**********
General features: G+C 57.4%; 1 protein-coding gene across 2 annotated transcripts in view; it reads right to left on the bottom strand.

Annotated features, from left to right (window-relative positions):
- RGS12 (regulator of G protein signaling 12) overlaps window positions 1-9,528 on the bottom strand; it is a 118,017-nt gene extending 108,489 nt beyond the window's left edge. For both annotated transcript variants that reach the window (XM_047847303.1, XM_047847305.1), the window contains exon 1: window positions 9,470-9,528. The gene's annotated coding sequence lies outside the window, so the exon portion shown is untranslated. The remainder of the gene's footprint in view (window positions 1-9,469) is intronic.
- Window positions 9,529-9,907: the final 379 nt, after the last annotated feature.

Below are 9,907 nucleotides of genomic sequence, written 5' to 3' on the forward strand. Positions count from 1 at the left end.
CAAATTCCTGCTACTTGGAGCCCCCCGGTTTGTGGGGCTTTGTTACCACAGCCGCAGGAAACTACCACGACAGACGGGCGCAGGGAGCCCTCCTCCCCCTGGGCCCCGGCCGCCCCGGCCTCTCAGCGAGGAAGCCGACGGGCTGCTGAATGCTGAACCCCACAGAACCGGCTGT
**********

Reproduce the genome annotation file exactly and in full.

General features: G+C 57.4%; 1 protein-coding gene across 2 annotated transcripts in view; it reads right to left on the bottom strand.

Annotated features, from left to right (window-relative positions):
- RGS12 (regulator of G protein signaling 12) overlaps window positions 1-9,528 on the bottom strand; it is a 118,017-nt gene extending 108,489 nt beyond the window's left edge. For both annotated transcript variants that reach the window (XM_047847303.1, XM_047847305.1), the window contains exon 1: window positions 9,470-9,528. The gene's annotated coding sequence lies outside the window, so the exon portion shown is untranslated. The remainder of the gene's footprint in view (window positions 1-9,469) is intronic.
- Window positions 9,529-9,907: the final 379 nt, after the last annotated feature.

Below are 9,907 nucleotides of genomic sequence, written 5' to 3' on the forward strand. Positions count from 1 at the left end.
CAAATTCCTGCTACTTGGAGCCCCCCGGTTTGTGGGGCTTTGTTACCACAGCCGCAGGAAACTACCACGACAGACGGGCGCAGGGAGCCCTCCTCCCCCTGGGCCCCGGCCGCCCCGGCCTCTCAGCGAGGAAGCCGACGGGCTGCTGAATGCTGAACCCCACAGAACCGGCTGT